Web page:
44. First, Mr Starmer on behalf of D conceded that it was permissible for there to be a statutory presumption in favour of these special measures for child witnesses. His concern was with the limited opportunities for displacing them in the interests of justice. He accepted, indeed it was crucial to his argument, that the power to vary or discharge a special measures direction in section 20(2) could not be used at the time when the direction was made. Further, as a party could only apply for a variation or discharge if there had been a change in the circumstances, he argued that the court could only vary or discharge the direction if there had been such a change. The power in section 24(3) to permit a witness to give evidence other than by live link is in the same terms. Hence, he argued, the court was unable to disapply the primary rule if there was a risk of injustice which was apparent at the outset.
45. It is clear that, by enacting the primary rule and limiting the circumstances in which it may be disapplied, Parliament did not mean to allow defendants to challenge the use of a video recording or live link simply because it is a departure from the normal procedure in criminal trials. There is no question, as there was for live link applications under the old law, of the court striking a balance between the "right of the defendant to have a hearing in accordance with the norm" and "the interests not only of the child witness but also of justice, to ensure that the witness will be able to give evidence and give evidence unaffected by the stress of appearing in court itself" (see Redbridge, para 17). Parliament has decided what is to be the norm when child witnesses give evidence. Hence there will have to be a special reason for departing from it. The fact that there is no particular reason to think that this particular child will be upset, traumatised or intimidated by giving evidence in court does not make it unjust for her to give it by live link and video if there is one (cf Redbridge, para 16).
46. It is very difficult, and counsel found it difficult, to think of reasons which might make a live link or the admission of a recording unjust which were unrelated either to the quality of the equipment on the day, to the content and quality of the video recording, or the unavailability of the recorded witness for cross-examination (express power to exclude the video recording in these circumstances is preserved by section 27(4)). He gave the example of an assault charge in which the defence was self defence, where it might be important to see the witness in person and gain an impression of how threatening he could be, especially when angry. This is exactly the sort of question which should be considered only at the trial and not at any preliminary hearing. Only then will the court be able to judge whether there is a real risk of injustice if the fact finders are not allowed to see the witness in the flesh. Even if there is, there are several ways of counter-acting it, for example by bringing the witness into the courtroom after he has given his evidence. But there is nothing in section 20(2) or, more to the point, in section 24(3) to prevent the judge or magistrates trying the case considering the matter and taking whatever action is needed to secure a fair trial on the day. The object of requiring a change in circumstances before a party may apply is simply to avoid repeated attempts to revisit the issue. The court is there to see justice done on the day. But the court must always start from the statutory presumption that there is nothing intrinsically unfair in children giving their evidence in this way.The procedural requirements of article 6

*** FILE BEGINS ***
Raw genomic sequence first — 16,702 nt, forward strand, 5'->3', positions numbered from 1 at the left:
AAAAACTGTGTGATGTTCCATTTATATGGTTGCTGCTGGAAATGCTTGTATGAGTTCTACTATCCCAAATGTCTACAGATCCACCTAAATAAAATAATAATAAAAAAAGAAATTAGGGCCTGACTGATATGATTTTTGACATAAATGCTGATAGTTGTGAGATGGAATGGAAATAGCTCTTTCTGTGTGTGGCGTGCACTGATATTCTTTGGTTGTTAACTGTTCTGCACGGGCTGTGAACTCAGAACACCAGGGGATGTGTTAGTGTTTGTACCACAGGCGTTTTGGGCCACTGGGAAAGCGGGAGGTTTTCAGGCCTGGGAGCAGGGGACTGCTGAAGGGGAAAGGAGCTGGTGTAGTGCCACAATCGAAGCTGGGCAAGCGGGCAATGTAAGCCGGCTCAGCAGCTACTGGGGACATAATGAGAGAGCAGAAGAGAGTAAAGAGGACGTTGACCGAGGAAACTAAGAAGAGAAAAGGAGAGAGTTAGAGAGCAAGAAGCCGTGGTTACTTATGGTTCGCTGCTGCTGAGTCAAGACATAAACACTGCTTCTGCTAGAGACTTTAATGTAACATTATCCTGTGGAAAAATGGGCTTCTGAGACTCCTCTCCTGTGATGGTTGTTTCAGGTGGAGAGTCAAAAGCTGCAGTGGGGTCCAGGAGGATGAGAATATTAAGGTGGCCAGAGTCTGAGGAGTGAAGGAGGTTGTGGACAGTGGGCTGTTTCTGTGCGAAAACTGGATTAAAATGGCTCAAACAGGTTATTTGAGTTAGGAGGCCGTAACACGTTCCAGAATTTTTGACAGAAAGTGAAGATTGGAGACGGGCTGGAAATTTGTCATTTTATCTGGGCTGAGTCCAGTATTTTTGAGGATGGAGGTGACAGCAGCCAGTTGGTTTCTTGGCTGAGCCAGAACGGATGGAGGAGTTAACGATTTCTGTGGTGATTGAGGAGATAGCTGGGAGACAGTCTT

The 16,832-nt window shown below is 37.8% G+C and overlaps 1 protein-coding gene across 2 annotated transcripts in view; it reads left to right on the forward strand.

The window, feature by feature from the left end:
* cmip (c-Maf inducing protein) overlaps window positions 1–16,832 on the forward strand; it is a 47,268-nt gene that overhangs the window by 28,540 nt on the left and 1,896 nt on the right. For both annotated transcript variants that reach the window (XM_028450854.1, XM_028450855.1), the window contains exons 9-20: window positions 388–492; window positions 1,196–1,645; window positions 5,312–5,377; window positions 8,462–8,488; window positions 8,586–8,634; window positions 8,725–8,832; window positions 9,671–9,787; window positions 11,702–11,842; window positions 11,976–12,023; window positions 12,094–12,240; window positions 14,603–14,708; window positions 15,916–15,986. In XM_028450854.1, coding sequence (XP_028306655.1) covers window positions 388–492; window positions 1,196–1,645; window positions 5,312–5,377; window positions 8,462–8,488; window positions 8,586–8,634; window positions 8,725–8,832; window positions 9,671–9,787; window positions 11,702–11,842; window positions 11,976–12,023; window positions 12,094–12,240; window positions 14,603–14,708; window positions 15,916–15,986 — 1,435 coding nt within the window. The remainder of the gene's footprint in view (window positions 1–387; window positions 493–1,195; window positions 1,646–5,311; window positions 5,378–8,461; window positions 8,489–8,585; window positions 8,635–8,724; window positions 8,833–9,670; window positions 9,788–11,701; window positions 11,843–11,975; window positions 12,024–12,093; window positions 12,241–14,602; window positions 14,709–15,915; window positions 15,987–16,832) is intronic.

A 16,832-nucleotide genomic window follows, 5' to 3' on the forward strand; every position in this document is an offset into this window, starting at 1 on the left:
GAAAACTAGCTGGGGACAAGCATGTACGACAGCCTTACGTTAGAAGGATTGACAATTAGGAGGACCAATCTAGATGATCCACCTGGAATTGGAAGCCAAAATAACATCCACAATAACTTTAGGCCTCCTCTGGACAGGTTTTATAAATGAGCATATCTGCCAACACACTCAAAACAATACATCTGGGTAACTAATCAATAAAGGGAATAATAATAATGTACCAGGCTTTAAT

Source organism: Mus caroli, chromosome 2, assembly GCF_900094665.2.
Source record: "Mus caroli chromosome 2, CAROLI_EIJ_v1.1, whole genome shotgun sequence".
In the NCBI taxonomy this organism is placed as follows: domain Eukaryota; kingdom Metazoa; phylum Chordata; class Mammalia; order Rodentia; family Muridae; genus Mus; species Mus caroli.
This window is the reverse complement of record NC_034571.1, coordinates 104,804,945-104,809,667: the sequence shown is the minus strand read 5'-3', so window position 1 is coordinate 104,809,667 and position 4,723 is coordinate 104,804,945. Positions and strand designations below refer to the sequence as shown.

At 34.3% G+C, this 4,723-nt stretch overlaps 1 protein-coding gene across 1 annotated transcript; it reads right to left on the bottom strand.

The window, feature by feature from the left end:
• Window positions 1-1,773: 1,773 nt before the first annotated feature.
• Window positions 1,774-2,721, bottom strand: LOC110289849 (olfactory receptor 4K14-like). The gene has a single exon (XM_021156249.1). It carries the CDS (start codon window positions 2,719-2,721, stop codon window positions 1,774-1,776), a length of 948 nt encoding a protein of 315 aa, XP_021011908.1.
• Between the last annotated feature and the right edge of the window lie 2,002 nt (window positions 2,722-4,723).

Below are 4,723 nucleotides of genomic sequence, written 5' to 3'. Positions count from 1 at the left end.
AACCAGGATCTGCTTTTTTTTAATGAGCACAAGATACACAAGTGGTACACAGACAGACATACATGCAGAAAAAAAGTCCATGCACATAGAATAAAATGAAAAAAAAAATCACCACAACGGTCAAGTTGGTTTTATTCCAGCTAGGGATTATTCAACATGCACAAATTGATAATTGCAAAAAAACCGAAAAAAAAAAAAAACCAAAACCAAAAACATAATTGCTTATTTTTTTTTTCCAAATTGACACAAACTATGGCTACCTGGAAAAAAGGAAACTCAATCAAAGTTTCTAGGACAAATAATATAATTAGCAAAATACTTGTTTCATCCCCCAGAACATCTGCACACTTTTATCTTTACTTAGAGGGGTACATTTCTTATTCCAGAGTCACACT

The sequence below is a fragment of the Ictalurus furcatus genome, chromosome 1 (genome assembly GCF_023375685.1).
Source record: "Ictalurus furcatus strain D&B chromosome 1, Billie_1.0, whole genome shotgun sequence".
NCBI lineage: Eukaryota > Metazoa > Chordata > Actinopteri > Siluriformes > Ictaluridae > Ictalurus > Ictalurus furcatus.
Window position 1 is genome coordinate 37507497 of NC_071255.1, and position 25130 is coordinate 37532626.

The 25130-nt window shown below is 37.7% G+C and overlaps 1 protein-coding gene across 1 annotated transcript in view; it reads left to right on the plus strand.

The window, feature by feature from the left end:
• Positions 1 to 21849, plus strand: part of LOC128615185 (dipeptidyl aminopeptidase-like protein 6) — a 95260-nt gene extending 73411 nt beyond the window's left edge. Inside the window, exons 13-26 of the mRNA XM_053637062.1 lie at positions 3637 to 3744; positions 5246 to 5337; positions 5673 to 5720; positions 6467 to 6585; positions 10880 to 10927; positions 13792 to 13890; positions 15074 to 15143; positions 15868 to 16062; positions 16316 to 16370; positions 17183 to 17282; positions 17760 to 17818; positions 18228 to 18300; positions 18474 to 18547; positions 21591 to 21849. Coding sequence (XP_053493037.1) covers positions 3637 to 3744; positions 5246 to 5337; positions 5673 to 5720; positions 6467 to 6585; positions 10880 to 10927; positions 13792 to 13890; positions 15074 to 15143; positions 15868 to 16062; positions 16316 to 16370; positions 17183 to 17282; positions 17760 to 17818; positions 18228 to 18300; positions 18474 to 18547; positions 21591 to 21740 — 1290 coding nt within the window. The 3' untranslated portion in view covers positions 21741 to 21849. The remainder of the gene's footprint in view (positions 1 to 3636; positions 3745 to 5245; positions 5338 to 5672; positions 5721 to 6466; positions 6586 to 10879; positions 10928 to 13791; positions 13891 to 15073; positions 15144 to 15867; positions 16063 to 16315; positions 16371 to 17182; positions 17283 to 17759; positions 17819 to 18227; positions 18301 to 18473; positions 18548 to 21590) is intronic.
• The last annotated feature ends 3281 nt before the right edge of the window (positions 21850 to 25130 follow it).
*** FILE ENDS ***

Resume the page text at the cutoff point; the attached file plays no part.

47. Second, therefore, it is argued that this approach is contrary to the defendant's right to a fair trial guaranteed by article 6 of the European Convention on Human Rights. The relevant parts read as follows:
48. The European Court of Human Rights has considered this in a series of cases dealing with anonymous prosecution witnesses. It has enunciated the basic principles time and again, most conveniently in Kostovski v Netherlands (1989) 12 EHRR 434, 447-8:
49. It is difficult to see anything in the provisions of the 1999 Act with which we are concerned which is inconsistent with these principles. All the evidence is produced at the trial in the presence of the accused, some of it in pre-recorded form and some of it by contemporaneous television transmission. The accused can see and hear it all. The accused has every opportunity to challenge and question the witnesses against him at the trial itself. The only thing missing is a face to face confrontation, but the appellants accept that the Convention does not guarantee a right to face to face confrontation. This case is completely different from the case of anonymous witnesses. Even then the Strasbourg Court has accepted that exceptions may be made, provided that sufficient steps are taken to counter-balance the handicaps under which the defence laboured and a conviction is not based solely or decisively on anonymous statements (see Doorson v Netherlands (1996) 22 EHRR 330, 350, para 72; Van Mechelen v Netherlands (1997) 25 EHRR 647, 673, paras 54, 55; Visser v Netherlands, Application No 26668/95, Judgment 14 February 2002, para 43).